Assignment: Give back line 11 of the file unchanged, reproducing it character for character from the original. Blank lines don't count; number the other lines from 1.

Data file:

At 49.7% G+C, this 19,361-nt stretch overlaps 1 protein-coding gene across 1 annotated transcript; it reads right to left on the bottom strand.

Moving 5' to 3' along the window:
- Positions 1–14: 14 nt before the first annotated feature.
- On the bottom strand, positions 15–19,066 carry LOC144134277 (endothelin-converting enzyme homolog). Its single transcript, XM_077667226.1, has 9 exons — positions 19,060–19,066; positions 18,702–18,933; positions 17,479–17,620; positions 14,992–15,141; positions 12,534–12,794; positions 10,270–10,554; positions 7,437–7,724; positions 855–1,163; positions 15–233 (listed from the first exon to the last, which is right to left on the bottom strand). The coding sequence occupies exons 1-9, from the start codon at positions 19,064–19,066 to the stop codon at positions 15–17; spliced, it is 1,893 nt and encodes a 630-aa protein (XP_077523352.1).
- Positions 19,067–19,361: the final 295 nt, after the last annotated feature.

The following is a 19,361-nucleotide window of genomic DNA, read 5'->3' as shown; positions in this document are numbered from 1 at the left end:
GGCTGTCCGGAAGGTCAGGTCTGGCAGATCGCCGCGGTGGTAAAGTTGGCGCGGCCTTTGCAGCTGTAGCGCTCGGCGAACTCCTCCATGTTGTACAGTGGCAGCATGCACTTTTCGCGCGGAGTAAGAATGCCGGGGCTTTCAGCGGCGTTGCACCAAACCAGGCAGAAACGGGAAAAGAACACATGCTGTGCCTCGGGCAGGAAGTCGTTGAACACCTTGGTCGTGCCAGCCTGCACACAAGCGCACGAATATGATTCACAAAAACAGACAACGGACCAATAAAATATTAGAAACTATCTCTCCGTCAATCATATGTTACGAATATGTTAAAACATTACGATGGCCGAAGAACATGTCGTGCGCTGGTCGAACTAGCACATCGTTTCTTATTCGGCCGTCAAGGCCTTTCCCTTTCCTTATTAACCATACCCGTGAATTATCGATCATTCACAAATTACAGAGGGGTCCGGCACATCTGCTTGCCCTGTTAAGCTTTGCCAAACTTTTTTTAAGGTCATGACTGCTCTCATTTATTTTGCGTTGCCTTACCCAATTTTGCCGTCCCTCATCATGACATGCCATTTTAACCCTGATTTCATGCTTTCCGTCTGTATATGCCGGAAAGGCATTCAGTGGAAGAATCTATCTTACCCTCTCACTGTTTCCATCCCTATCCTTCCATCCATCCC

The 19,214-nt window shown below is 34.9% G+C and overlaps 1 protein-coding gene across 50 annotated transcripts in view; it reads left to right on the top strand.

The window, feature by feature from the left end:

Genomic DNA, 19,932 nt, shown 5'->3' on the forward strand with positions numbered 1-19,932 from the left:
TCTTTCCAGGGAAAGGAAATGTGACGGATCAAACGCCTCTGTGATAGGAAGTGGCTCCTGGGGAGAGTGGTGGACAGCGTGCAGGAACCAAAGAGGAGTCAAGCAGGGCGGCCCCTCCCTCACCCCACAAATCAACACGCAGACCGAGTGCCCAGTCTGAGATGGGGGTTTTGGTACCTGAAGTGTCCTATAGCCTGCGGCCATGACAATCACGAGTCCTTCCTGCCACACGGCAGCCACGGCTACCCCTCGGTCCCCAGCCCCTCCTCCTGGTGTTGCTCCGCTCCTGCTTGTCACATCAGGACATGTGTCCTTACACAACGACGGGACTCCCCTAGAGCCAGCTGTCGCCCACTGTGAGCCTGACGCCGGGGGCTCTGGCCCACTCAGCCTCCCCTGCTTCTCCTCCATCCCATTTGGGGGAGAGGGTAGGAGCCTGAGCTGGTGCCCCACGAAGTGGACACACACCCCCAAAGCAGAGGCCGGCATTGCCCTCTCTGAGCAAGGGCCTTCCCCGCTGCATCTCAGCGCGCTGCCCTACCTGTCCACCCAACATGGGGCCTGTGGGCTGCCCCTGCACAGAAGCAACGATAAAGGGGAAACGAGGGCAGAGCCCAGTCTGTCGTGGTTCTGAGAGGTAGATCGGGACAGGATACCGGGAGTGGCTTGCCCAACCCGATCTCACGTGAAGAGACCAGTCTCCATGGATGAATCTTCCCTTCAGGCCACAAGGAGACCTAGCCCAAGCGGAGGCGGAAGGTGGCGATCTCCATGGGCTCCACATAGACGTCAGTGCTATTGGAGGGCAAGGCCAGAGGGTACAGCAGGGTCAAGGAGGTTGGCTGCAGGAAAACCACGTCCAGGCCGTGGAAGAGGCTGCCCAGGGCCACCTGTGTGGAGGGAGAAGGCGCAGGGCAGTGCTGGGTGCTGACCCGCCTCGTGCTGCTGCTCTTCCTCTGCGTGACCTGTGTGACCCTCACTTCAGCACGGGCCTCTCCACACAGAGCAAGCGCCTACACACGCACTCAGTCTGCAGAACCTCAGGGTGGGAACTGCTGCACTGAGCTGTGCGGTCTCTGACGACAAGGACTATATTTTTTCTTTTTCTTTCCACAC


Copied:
TCTTTCCAGGGAAAGGAAATGTGACGGATCAAACGCCTCTGTGATAGGAAGTGGCTCCTGGGGAGAGTGGTGGACAGCGTGCAGGAACCAAAGAGGAGTCAAGCAGGGCGGCCCCTCCCTCACCCCACAAATCAACACGCAGACCGAGTGCCCAGTCTGAGATGGGGGTTTTGGTACCTGAAGTGTCCTATAGCCTGCGGCCATGACAATCACGAGTCCTTCCTGCCACACGGCAGCCACGGCTACCCCTCGGTCCCCAGCCCCTCCTCCTGGTGTTGCTCCGCTCCTGCTTGTCACATCAGGACATGTGTCCTTACACAACGACGGGACTCCCCTAGAGCCAGCTGTCGCCCACTGTGAGCCTGACGCCGGGGGCTCTGGCCCACTCAGCCTCCCCTGCTTCTCCTCCATCCCATTTGGGGGAGAGGGTAGGAGCCTGAGCTGGTGCCCCACGAAGTGGACACACACCCCCAAAGCAGAGGCCGGCATTGCCCTCTCTGAGCAAGGGCCTTCCCCGCTGCATCTCAGCGCGCTGCCCTACCTGTCCACCCAACATGGGGCCTGTGGGCTGCCCCTGCACAGAAGCAACGATAAAGGGGAAACGAGGGCAGAGCCCAGTCTGTCGTGGTTCTGAGAGGTAGATCGGGACAGGATACCGGGAGTGGCTTGCCCAACCCGATCTCACGTGAAGAGACCAGTCTCCATGGATGAATCTTCCCTTCAGGCCACAAGGAGACCTAGCCCAAGCGGAGGCGGAAGGTGGCGATCTCCATGGGCTCCACATAGACGTCAGTGCTATTGGAGGGCAAGGCCAGAGGGTACAGCAGGGTCAAGGAGGTTGGCTGCAGGAAAACCACGTCCAGGCCGTGGAAGAGGCTGCCCAGGGCCACCTGTGTGGAGGGAGAAGGCGCAGGGCAGTGCTGGGTGCTGACCCGCCTCGTGCTGCTGCTCTTCCTCTGCGTGACCTGTGTGACCCTCACTTCAGCACGGGCCTCTCCACACAGAGCAAGCGCCTACACACGCACTCAGTCTGCAGAACCTCAGGGTGGGAACTGCTGCACTGAGCTGTGCGGTCTCTGACGACAAGGACTATATTTTTTCTTTTTCTTTCCACAC